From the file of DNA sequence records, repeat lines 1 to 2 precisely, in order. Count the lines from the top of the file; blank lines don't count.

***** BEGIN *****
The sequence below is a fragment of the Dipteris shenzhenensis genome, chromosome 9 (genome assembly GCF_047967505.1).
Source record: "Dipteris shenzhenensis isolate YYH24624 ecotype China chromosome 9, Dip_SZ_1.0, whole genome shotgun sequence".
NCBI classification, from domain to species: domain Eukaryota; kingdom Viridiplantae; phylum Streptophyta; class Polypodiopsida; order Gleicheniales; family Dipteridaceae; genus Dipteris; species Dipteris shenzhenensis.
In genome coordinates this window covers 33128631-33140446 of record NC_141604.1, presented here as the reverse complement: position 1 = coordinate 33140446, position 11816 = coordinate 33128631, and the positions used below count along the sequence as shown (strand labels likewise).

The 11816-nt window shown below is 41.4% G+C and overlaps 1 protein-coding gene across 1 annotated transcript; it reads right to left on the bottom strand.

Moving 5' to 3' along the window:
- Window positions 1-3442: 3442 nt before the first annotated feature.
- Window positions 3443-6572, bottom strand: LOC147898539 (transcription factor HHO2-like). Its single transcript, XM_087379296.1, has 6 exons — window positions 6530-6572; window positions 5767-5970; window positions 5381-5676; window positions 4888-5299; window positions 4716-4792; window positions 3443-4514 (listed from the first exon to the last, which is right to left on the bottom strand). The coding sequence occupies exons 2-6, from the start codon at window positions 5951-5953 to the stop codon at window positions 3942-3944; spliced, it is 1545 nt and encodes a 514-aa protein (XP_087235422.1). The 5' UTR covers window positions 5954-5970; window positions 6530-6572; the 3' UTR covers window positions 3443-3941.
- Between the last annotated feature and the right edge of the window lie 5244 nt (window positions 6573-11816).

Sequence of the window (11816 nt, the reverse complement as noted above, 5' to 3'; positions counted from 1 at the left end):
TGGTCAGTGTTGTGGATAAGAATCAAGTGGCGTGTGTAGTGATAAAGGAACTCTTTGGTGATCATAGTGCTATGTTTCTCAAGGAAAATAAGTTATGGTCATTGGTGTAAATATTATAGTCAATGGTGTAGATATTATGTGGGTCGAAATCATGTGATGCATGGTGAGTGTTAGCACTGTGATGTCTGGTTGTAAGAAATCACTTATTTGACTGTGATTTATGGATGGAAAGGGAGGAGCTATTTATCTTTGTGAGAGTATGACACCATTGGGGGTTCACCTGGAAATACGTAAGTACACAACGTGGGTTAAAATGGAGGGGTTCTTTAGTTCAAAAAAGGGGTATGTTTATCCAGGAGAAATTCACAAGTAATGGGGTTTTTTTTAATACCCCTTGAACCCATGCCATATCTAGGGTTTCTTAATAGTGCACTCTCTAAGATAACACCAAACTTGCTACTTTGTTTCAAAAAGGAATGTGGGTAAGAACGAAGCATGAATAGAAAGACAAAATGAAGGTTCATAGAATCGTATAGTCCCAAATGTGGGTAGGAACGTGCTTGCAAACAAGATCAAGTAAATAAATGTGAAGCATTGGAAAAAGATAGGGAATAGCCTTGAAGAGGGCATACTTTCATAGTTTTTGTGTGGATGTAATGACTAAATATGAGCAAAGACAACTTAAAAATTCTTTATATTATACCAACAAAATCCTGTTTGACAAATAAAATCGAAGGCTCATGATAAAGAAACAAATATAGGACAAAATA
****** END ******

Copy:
The sequence below is a fragment of the Dipteris shenzhenensis genome, chromosome 9 (genome assembly GCF_047967505.1).
Source record: "Dipteris shenzhenensis isolate YYH24624 ecotype China chromosome 9, Dip_SZ_1.0, whole genome shotgun sequence".